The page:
Harnessing Problem Solving Skills

Harnessing Problem Solving Skills

At times, workplace can be a maze. You are not sure whether what you are doing is politically correct or not, and many times you make mistakes. One of the areas where the top management scores the least marks is addressing problems. There is a set mindset that we have when it comes to addressing problems, which tends to reduce the productivity among other things. It also lowers the morale of the employees who are working around to finish the tasks.

We often don’t think about the root cause of the problem or, rather we think of the problem but don’t broaden our horizons to consider a solution for the problem.  Some years ago, Dr. Lawrence Peter wrote a book called The Peter Principle. It was an amusing book with a central thesis that cut too close to home. He wrote that in every organization, people continue to be promoted until they reach a level where they are no longer competent to solve the problems at that level. This is where they stop and stay for the rest of their careers.

Furthermore, he pointed out that for this reason, every organization is eventually staffed by people who have reached their level of incompetence. This is especially true in government, and it is the primary reason why government is so time- and cost-inefficient, making it difficult to get anything done at all. This is usually true in any large bureaucracy.

In your own personal life, you continue to rise in your company and your profession in direct proportion to your ability to solve the problems and make the necessary decisions at each level of your career. The good news is that when you think about solutions most of the time, you train your brain to be intensively solution oriented.

To master the discipline of problem solving, you need to develop a formula or method that enables you to deal effectively with almost any problem you face in the course of your career or personal life. Fortunately, there is a proven formula for problem solving and decision making.

In solving a problem, you need to define the problem clearly. People can become upset about a problem in an organization, but every one of them has a different idea or definition of the exact nature of the problem they’re facing. Your job is to achieve clarity and to get everyone to agree on the definition of the problem before you move on to the business of solving it.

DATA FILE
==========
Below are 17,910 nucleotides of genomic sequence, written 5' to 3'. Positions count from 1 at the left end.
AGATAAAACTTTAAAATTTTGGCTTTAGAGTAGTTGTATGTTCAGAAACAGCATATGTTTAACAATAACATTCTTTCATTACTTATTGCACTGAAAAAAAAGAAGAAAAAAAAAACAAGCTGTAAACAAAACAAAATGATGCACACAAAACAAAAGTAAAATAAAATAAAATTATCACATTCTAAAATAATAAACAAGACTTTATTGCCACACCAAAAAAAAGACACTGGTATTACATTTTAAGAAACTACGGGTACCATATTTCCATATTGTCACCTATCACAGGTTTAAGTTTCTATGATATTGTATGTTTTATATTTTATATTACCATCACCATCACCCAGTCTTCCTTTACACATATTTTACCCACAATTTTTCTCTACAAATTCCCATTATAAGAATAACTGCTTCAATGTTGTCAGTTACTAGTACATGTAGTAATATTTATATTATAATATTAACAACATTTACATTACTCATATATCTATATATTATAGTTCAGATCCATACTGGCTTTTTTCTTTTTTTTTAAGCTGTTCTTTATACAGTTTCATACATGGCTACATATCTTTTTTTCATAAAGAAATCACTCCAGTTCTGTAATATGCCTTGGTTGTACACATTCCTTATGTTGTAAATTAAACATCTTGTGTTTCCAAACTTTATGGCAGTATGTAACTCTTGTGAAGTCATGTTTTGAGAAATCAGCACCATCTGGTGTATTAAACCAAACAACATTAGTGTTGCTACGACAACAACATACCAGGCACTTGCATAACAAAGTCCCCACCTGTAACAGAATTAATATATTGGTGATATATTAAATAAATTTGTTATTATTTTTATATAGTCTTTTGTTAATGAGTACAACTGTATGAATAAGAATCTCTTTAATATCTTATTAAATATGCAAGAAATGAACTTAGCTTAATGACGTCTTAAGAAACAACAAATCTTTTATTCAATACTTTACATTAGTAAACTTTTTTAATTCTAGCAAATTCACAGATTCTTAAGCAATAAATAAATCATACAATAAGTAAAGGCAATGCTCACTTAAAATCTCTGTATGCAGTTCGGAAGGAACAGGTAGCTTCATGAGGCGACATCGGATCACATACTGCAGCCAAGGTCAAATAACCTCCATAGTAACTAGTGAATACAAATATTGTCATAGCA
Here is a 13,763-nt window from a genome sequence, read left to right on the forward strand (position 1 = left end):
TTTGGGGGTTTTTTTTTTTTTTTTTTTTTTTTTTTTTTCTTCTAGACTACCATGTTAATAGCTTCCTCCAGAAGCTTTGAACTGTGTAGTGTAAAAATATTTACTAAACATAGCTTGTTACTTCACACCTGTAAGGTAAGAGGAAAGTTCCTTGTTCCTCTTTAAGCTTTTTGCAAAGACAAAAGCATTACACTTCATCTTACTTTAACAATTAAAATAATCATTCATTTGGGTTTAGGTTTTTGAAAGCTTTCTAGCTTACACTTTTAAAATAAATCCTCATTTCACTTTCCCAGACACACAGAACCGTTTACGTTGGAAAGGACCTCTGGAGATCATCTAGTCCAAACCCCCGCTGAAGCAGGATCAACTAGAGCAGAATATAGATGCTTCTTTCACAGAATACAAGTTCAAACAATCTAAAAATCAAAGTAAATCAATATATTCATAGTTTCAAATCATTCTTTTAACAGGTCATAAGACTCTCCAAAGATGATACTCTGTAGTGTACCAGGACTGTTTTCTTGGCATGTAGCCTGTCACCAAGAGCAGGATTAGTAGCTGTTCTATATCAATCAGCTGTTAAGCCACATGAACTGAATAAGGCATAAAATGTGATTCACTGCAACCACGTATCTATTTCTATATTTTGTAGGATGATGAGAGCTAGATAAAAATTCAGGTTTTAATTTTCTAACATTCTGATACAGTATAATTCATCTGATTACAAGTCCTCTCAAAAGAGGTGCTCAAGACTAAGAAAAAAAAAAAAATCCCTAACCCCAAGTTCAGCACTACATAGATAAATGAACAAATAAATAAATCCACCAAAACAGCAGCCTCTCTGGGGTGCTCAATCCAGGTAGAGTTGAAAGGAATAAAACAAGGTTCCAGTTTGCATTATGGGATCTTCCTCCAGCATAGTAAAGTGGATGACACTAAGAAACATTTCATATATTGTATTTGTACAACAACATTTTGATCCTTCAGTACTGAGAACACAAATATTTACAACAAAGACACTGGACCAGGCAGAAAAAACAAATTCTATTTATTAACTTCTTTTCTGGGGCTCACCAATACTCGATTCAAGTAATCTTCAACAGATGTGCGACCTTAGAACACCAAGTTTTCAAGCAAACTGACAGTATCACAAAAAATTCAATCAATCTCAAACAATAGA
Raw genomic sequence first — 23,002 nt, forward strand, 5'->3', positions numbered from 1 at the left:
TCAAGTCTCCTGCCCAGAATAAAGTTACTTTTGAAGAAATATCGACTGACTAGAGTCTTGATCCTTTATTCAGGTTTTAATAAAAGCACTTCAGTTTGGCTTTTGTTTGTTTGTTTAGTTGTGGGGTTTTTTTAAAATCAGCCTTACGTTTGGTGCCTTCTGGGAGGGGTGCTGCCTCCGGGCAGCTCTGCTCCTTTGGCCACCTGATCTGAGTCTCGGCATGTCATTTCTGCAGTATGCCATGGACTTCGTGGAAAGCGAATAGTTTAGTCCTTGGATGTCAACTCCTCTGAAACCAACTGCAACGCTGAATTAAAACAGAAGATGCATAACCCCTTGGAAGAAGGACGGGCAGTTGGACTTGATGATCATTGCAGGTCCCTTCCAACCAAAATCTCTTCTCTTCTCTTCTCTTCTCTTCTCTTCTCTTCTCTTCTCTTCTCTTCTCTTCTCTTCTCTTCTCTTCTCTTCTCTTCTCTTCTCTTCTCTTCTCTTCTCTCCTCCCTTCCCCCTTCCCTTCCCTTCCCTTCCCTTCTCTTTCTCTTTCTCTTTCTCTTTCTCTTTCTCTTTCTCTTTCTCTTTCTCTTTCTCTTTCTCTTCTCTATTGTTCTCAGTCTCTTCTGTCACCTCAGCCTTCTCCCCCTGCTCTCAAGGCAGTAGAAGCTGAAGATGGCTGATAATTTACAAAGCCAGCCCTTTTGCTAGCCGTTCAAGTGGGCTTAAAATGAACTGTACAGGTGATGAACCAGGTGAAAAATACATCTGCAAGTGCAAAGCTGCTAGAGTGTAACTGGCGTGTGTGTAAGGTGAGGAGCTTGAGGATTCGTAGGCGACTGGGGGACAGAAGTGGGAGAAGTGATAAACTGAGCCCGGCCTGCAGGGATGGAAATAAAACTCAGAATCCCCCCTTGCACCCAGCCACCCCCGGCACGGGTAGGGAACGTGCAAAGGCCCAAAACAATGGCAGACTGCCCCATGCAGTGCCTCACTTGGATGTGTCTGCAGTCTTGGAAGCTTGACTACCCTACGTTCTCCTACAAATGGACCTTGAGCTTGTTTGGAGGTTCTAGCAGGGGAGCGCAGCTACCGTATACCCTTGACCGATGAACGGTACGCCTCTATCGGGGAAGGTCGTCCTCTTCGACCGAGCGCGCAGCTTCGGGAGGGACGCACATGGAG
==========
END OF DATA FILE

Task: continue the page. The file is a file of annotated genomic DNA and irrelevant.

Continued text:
Secondly, you need to identify if the situation on ground is really a problem. Remember, there are some things that you can do nothing about. They’re not problems; they are merely facts of life. If interest rates rise or the subprime mortgage market collapses, this is not a problem. It is not something that is amenable to a solution. Instead, it is something that must be worked around and dealt with.Also, very often what appears to be a problem or a setback is actually an opportunity in disguise.

Beware of any problem for which there is only one definition. The more ways you can define a problem, the more likely it is that you will find the best solution.When we work with corporations in which sales are below a desired level, we force them to ask twenty-one questions, all of which are different ways of restating the problem. Each restatement of the problem, if accepted as the correct definition, leads to a different solution and often to a completely different direction for the organization.

You should also determine how the problem occurred. Seek to understand the causes of the problem so you can ensure that it doesn’t happen again In your life or business, if a problem recurs repeatedly, it is a sign that your business is poorly organized or out of control in that area.

It is also imperative for you to outline all the possible solutions. The more possible solutions you develop, the more likely you will come up with the right one The quality of the solution seems to be in direct proportion to the quantity of solutions considered in problem solving Beware a problem for which there is only one solution .

Identify the best solution for the problem at that particular time. Sometimes, any solution is better than no solution An average solution vigorously executed is often superior to an excellent solution that cannot be implemented because of its complexity or because no one has the ability to execute it

The rule is that fully 80 percent of all problems should be dealt with immediately. Only 20 percent of problems need to be put off to a later time If you must put off a problem, set a specific deadline for making a decision on that problem, and then make your decision at that deadline with whatever information you have at that time

Select a solution and then decide on a course of action Always ask, “What is our next action? What are we going to do now?

Assign responsibility to people who would carry out the different task. It is quite common for a group to meet to solve a problem and to agree on a solution, but when the group meets again two weeks later, it turns out that nothing has happened. Why? No one was made specifically responsible for carrying out the decision.

Determine to set a measure for the decision. What are you trying to accomplish with this decision, and how will you measure results? How will you know that it worked? The more accurately you can determine the result that you want to achieve by the solution, the more likely it is that you will achieve it.

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